Centerstone Receives Three Year Grant to Provide Sexual Abstinence Education

Rural Abstinence Program (RAP) to Serve Students in 10 Rural Counties

Nashville, Tenn.
— Centerstone, Middle Tennessee’s leading provider of behavioral health services, has received a three-year grant of $781,000 per year from the U.S. Department of Health and Human Services to implement an abstinence-based education program for middle and high school students in at least 10 rural Middle Tennessee counties.

Students in school districts in Coffee, Dickson, Franklin, Giles, Houston, Humphreys, Lawrence, Stewart, Wayne and other counties to be announced will receive instruction through the Rural Abstinence Program (RAP), which stresses the following three concepts:

  • Avoiding sexually-transmitted diseases (STDs)
  • Developing healthy non-sexual relationships
  • Encouraging emotional and physical health through abstinence

Students in grades 7 through 12 will take part in the program during their science and health classes. The RAP curriculum for middle school students is called Practicing Abstinence through Communications Training (PACT) and is designed to be appropriate for younger adolescents. The high school curriculum, entitled Choosing the Best, encourages adolescents to make responsible choices and educates them about the benefits of abstaining from sex until marriage.

“This generous grant will allow Centerstone to offer an appropriate sexual education program by providing the resources and staff that currently are lacking in Middle Tennessee’s rural communities,” said John Page, senior vice president for child, adolescent and family services. “With RAP, we hope to help these communities counter the proportionately higher incidents of premarital births, sexually-transmitted diseases and abortions, and ultimately enhance the quality of life for these communities.”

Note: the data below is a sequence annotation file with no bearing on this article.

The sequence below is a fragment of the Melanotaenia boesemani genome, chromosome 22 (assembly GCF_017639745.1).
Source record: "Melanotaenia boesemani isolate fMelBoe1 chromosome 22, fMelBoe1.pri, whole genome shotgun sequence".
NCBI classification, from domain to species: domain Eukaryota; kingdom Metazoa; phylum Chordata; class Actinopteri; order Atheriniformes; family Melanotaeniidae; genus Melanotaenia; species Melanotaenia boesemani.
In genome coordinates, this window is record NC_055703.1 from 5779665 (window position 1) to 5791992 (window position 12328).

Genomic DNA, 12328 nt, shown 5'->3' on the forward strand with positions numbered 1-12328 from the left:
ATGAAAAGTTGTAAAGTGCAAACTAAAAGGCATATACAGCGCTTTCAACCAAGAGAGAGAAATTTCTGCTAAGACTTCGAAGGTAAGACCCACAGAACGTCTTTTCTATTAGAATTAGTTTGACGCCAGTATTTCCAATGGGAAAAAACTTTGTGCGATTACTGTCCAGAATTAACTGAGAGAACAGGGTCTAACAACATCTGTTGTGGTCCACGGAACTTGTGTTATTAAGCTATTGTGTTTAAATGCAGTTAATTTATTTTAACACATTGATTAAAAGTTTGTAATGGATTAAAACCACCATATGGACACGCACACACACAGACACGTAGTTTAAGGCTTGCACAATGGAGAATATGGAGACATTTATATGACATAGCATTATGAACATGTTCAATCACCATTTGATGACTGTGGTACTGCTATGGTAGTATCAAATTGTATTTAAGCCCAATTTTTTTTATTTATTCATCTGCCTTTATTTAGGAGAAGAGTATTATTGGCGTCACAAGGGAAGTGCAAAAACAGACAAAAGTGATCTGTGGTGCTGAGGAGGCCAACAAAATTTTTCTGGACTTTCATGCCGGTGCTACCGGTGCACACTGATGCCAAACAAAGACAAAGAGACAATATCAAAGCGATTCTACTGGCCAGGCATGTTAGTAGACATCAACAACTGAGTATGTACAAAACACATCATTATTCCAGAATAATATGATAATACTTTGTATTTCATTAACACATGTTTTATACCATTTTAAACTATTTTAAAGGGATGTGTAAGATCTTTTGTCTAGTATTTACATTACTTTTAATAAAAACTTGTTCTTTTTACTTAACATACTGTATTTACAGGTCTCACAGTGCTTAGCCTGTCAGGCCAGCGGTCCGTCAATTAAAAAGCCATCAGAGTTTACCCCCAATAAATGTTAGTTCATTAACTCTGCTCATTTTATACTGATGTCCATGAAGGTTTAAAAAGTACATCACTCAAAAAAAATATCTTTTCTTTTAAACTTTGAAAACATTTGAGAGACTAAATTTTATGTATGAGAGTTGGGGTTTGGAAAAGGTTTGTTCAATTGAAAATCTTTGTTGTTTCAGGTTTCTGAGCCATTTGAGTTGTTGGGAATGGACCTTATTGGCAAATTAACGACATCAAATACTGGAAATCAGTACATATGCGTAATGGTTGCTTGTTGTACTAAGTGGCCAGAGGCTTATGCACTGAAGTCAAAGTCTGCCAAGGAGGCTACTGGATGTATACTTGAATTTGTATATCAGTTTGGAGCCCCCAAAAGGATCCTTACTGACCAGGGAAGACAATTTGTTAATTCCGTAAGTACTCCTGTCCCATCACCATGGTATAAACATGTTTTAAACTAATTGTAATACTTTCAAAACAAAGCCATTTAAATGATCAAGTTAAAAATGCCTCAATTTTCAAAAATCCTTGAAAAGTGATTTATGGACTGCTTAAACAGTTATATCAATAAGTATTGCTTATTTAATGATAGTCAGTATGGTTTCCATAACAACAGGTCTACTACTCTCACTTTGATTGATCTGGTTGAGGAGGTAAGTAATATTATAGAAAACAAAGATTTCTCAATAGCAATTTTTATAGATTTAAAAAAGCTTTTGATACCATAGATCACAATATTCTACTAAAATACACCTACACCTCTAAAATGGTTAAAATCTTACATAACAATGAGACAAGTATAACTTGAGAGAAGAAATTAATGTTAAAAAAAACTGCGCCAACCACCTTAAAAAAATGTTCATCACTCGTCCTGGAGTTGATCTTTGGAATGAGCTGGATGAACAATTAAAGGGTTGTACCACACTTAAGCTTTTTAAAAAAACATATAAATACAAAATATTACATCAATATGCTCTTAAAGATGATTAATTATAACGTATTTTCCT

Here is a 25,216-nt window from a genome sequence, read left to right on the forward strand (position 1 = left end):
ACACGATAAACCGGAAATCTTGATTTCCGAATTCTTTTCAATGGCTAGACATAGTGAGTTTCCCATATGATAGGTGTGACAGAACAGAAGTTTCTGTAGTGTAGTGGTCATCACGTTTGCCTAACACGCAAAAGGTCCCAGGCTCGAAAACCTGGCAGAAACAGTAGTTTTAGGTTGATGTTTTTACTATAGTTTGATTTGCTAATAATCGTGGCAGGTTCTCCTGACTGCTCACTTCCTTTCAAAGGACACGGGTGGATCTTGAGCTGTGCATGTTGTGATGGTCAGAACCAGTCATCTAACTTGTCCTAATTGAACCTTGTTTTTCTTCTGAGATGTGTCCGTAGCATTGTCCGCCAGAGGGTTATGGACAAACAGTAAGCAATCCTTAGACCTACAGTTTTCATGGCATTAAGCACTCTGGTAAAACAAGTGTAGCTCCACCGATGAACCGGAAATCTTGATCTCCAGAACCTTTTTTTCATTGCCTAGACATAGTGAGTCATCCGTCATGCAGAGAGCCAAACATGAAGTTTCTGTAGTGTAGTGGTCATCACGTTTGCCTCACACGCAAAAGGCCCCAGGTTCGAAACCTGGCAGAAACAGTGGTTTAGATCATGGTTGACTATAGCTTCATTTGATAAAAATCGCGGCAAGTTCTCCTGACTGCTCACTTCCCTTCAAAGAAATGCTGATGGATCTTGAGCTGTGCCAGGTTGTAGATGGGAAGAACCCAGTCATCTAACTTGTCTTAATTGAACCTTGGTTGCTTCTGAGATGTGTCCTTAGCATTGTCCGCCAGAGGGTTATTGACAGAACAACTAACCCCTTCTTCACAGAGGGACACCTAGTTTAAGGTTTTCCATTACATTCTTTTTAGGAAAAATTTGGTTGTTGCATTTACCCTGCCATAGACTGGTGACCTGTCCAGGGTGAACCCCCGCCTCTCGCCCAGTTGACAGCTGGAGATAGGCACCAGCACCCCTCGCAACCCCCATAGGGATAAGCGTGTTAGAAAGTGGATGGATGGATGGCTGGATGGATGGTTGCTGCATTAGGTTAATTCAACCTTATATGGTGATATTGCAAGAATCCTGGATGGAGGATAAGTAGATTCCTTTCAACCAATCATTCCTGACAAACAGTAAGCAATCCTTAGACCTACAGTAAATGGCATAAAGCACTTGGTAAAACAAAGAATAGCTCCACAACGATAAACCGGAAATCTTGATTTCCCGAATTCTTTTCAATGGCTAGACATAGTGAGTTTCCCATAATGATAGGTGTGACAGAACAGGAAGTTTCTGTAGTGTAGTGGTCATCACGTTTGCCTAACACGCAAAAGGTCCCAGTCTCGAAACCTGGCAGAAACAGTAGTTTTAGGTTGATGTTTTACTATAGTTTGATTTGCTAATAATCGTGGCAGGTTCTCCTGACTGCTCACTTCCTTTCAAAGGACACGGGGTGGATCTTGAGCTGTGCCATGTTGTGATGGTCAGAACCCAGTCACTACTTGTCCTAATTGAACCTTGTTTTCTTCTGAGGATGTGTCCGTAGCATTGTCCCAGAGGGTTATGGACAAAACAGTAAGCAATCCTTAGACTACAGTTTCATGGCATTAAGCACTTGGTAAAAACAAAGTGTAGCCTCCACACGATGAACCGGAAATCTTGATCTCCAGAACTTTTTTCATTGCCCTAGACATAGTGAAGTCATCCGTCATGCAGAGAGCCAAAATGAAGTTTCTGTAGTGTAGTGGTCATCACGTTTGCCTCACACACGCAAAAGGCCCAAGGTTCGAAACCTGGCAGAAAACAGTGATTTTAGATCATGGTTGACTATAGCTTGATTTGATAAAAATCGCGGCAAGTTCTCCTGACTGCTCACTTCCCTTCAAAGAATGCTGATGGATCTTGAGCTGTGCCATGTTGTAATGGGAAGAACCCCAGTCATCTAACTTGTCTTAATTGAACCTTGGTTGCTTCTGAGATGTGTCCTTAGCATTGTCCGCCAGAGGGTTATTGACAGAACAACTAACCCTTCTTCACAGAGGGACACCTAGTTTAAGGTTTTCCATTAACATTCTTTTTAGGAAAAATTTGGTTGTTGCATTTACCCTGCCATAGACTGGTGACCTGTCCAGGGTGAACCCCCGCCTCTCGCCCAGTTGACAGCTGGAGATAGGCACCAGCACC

Simultaneously, Centerstone will work to raise awareness throughout these rural communities about the dangers of STDs and the importance of encouraging youth to choose abstinence. This program will include working with parents of teens, developing an advisory board of adults and teens to determine the curriculum’s effectiveness and distributing educational materials.

In the 10 counties where RAP will be implemented, 32.6 percent of live births in 2002 occurred out-of-wedlock. Several of the counties’ rates compare unfavorably with the state and national averages for out-of-wedlock births. The teen pregnancy rate of 64.9 percent in 2001 drastically exceeded the nation’s declining rate of 45.9 percent. Additionally, according to the Tennessee Department of Health, about 15 percent of Tennessee’s 15,000 induced abortions in 2001 were performed in rural communities. These areas also reported substantial increases in STD rates between 2001 and 2002.

RAP was created because recent surveys suggest that teens are more receptive to abstinence-based education than birth control strategies. Surveys conducted in 2000 by The National Campaign to Prevent Teen Pregnancy indicate that 93 percent of youth, ages 12 to 17, thought society should promote a strong abstinence-until-marriage message. America’s Health Network also reports that 98 percent of sexually active teens surveyed in 1996 regretted sexual involvement at an early age. Centerstone will evaluate RAP’s success in Middle Tennessee in order to contribute to the body of research regarding teenage sexual abstinence.